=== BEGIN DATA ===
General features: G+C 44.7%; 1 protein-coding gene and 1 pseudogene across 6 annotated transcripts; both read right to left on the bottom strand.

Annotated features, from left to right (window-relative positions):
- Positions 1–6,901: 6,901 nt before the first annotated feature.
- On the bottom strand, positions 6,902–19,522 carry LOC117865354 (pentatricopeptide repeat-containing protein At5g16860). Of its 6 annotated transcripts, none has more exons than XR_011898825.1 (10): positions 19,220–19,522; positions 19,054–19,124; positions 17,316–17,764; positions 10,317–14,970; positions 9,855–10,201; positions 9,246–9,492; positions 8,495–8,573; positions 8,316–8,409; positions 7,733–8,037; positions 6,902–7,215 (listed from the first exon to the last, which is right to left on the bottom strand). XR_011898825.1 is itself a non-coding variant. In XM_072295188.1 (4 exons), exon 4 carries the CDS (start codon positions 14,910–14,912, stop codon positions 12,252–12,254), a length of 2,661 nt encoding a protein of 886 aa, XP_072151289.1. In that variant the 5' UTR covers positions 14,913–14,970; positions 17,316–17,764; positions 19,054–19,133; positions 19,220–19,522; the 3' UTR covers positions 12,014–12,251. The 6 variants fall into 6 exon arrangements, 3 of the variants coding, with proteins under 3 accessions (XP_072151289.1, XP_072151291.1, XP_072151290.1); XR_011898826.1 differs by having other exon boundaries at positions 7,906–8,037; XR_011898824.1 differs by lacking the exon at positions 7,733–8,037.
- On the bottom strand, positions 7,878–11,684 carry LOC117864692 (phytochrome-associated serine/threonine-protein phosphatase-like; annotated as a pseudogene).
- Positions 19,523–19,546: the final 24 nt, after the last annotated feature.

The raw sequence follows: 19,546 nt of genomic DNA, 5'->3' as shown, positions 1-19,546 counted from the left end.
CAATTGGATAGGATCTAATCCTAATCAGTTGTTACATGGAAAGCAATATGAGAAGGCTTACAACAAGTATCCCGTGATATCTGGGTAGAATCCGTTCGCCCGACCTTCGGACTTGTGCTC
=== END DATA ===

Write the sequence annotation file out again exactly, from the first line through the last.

General features: G+C 44.7%; 1 protein-coding gene and 1 pseudogene across 6 annotated transcripts; both read right to left on the bottom strand.

Annotated features, from left to right (window-relative positions):
- Positions 1–6,901: 6,901 nt before the first annotated feature.
- On the bottom strand, positions 6,902–19,522 carry LOC117865354 (pentatricopeptide repeat-containing protein At5g16860). Of its 6 annotated transcripts, none has more exons than XR_011898825.1 (10): positions 19,220–19,522; positions 19,054–19,124; positions 17,316–17,764; positions 10,317–14,970; positions 9,855–10,201; positions 9,246–9,492; positions 8,495–8,573; positions 8,316–8,409; positions 7,733–8,037; positions 6,902–7,215 (listed from the first exon to the last, which is right to left on the bottom strand). XR_011898825.1 is itself a non-coding variant. In XM_072295188.1 (4 exons), exon 4 carries the CDS (start codon positions 14,910–14,912, stop codon positions 12,252–12,254), a length of 2,661 nt encoding a protein of 886 aa, XP_072151289.1. In that variant the 5' UTR covers positions 14,913–14,970; positions 17,316–17,764; positions 19,054–19,133; positions 19,220–19,522; the 3' UTR covers positions 12,014–12,251. The 6 variants fall into 6 exon arrangements, 3 of the variants coding, with proteins under 3 accessions (XP_072151289.1, XP_072151291.1, XP_072151290.1); XR_011898826.1 differs by having other exon boundaries at positions 7,906–8,037; XR_011898824.1 differs by lacking the exon at positions 7,733–8,037.
- On the bottom strand, positions 7,878–11,684 carry LOC117864692 (phytochrome-associated serine/threonine-protein phosphatase-like; annotated as a pseudogene).
- Positions 19,523–19,546: the final 24 nt, after the last annotated feature.

The raw sequence follows: 19,546 nt of genomic DNA, 5'->3' as shown, positions 1-19,546 counted from the left end.
CAATTGGATAGGATCTAATCCTAATCAGTTGTTACATGGAAAGCAATATGAGAAGGCTTACAACAAGTATCCCGTGATATCTGGGTAGAATCCGTTCGCCCGACCTTCGGACTTGTGCTC